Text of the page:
If you go to and look up Lake Worth's Code of Ordinances, you will find Chapter 8 which is titled "Bicycles." The following section appears under that chapter that provides for the City of Lake Worth to run a bike licensing and inspection program. This language was added to the code in 1956. Somewhere along the line, I guess the decision was made that administering the program cost more money than it brought in. If the City Commission isn't serious about this concept, it really should be taken off the books.

Sec. 8-1. Defined.permanent link to this piece of content

"Bicycle," as used in this chapter, shall mean any device propelled by human power upon which any person may ride, having two (2) tandem wheels either of which is twenty (20) inches or more in diameter, and including any device generally recognized as a bicycle though equipped with two (2) front or two (2) rear wheels.

(Code 1956, § 9-1)
State law reference— "Bicycle" defined, F.S. § 316.002.

Sec. 8-2. License required.permanent link to this piece of content

It shall be unlawful for any person to ride or use a bicycle upon the streets, avenues, alleys or other traffic areas or ways used either for vehicular traffic, without first having obtained a city license for such bicycle as provided by this chapter.

(Code 1956, § 9-2)
Sec. 8-3. License issuance; duration.permanent link to this piece of content

The city shall issue, upon written application, to residents of the city, a bicycle license, which license when issued shall entitle the licensee to operate such bicycle or bicycles for which said license shall have been issued, upon all the streets and public highways of the city. Said license when so issued shall be permanent for the life of the vehicle so licensed.

(Code 1956, § 9-3)
Sec. 8-4. License plate, registration certificate, license fee.permanent link to this piece of content

The city shall provide an appropriate license plate, together with registration certificate cards, that shall have numbers stamped thereon in numerical order, beginning with number one, and shall indicate that they were issued by the City of Lake Worth. The license plate shall be suitable for attachment to the lower end of the rear fender, at the rear of the bicycle at a location where it will always be plainly visible. The licensing authority may supervise its attachment in such manner as will prevent its removal. The city shall also provide and issue a registration card with numbers corresponding to the numbers on the license plate. The issuance of the registration card and the license plate to the licensee shall be after collection of the registration fee of one dollar ($1.00) for the license. Funds collected for the licenses provided for in this chapter shall be paid, as collected, to the city finance director or his designated agent. The license plate shall remain attached to the bicycle or bicycles during the valid term of such license. The licensing authority shall keep a record of the date of each license.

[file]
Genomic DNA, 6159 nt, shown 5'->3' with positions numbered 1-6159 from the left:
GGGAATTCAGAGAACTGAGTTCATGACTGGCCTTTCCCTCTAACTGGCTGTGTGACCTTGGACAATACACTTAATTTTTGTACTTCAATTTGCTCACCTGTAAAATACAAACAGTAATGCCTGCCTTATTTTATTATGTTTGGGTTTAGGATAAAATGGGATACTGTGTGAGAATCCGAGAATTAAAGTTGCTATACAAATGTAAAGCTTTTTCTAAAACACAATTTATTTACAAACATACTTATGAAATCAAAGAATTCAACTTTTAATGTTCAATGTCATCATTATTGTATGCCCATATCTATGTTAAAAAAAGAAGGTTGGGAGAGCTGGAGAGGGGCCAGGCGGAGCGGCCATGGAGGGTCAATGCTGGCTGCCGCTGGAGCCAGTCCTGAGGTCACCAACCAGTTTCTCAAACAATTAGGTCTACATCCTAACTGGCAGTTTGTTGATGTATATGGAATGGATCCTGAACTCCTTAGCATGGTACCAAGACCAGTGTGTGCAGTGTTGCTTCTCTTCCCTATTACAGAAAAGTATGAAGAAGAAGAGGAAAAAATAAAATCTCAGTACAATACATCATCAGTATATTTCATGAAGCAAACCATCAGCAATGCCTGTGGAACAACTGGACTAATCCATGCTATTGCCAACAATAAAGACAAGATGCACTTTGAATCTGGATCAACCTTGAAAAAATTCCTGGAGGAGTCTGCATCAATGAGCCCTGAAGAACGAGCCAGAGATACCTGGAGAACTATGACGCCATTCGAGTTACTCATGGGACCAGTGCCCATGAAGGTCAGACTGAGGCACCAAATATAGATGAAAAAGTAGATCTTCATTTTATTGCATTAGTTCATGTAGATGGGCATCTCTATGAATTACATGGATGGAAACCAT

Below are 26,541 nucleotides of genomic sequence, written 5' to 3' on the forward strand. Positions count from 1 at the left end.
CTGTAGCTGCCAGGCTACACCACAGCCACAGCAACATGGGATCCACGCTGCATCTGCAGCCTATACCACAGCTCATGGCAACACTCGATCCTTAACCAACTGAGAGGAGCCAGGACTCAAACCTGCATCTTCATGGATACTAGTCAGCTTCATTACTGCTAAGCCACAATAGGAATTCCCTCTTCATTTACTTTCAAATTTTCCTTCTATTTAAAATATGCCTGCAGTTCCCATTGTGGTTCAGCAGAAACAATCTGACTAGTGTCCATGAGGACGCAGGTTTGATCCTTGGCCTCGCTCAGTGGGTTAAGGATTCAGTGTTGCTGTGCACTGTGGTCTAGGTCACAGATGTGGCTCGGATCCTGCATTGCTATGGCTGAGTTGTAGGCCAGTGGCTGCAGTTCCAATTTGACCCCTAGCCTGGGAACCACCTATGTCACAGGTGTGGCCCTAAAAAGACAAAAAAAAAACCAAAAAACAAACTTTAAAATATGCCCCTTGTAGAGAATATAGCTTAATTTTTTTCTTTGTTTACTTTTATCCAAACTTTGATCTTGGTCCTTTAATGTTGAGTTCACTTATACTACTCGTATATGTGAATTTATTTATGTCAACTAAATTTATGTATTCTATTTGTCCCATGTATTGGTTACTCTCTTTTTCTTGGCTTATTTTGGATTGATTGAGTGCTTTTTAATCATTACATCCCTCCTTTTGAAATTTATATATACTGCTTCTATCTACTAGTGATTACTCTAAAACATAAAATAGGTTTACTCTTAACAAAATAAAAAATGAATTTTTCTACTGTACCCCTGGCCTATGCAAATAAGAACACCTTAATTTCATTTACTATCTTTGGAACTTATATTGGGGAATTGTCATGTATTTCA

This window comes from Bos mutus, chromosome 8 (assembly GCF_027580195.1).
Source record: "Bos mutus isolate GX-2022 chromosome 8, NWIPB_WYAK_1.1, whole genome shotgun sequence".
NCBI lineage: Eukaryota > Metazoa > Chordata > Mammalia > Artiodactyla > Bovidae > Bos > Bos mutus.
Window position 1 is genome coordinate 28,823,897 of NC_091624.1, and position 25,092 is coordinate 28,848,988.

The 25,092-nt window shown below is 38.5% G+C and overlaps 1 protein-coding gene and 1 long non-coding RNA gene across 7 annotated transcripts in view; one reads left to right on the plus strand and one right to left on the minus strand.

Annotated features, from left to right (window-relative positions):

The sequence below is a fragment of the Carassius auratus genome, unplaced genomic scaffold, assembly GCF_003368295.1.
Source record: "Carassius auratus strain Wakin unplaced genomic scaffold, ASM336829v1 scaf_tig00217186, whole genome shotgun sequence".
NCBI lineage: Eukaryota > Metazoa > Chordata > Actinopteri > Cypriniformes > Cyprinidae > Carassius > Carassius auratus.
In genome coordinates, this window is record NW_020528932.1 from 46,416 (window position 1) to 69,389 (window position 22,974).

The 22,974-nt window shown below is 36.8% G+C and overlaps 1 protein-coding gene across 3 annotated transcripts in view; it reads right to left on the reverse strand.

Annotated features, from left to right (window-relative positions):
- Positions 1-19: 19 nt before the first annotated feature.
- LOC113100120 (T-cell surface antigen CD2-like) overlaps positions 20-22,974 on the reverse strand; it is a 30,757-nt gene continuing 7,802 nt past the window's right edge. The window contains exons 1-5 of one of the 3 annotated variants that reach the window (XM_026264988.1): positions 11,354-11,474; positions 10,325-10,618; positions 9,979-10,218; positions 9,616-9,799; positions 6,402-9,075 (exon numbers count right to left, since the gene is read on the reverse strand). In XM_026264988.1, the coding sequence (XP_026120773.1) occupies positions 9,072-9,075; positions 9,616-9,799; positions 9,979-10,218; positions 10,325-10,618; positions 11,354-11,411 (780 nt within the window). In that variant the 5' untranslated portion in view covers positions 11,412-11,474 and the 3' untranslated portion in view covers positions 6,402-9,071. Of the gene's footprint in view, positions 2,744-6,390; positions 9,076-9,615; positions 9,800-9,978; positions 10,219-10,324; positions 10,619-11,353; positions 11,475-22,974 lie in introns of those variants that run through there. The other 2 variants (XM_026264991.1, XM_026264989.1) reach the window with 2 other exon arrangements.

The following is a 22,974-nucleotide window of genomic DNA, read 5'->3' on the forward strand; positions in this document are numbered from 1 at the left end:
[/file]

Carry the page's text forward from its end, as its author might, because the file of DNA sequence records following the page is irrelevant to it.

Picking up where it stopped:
(Code 1956, § 9-4; Ord. No. 80-9, § 11, 6-16-80)
Sec. 8-5. Report of sale or transfer.permanent link to this piece of content

It shall be the duty of any person who sells or transfers ownership of any bicycle to report such sale or transfer by returning to the licensing authority, the registration card issued to such person as licensee thereof, together with the name of the person and his or her address, to whom the bicycle was sold or transferred, and such report shall be made within two (2) days of the date of sale or transfer thereof.

(Code 1956, § 9-5)
Sec. 8-6. Damaging, tampering with plate, registration; stamping of frame.permanent link to this piece of content

It shall be unlawful for any person to wilfully or maliciously remove, destroy, mutilate or alter the number of any bicycle frame licensed, pursuant to this chapter. It shall also be unlawful for any person to remove, destroy, mutilate, or alter any license plate, seal or registration card which is operative; provided, however, that nothing in this chapter shall prohibit the licensing authority from stamping on the frame of bicycles on which no serial number can be found, or on which said number is illegible, for identification purposes. The licensing authority may also stamp upon the frame of any bicycle registered a number which shall be the secret number of the licensing authority, if so required, in the administration of this chapter, to prevent bicycle larceny and recover stolen bikes.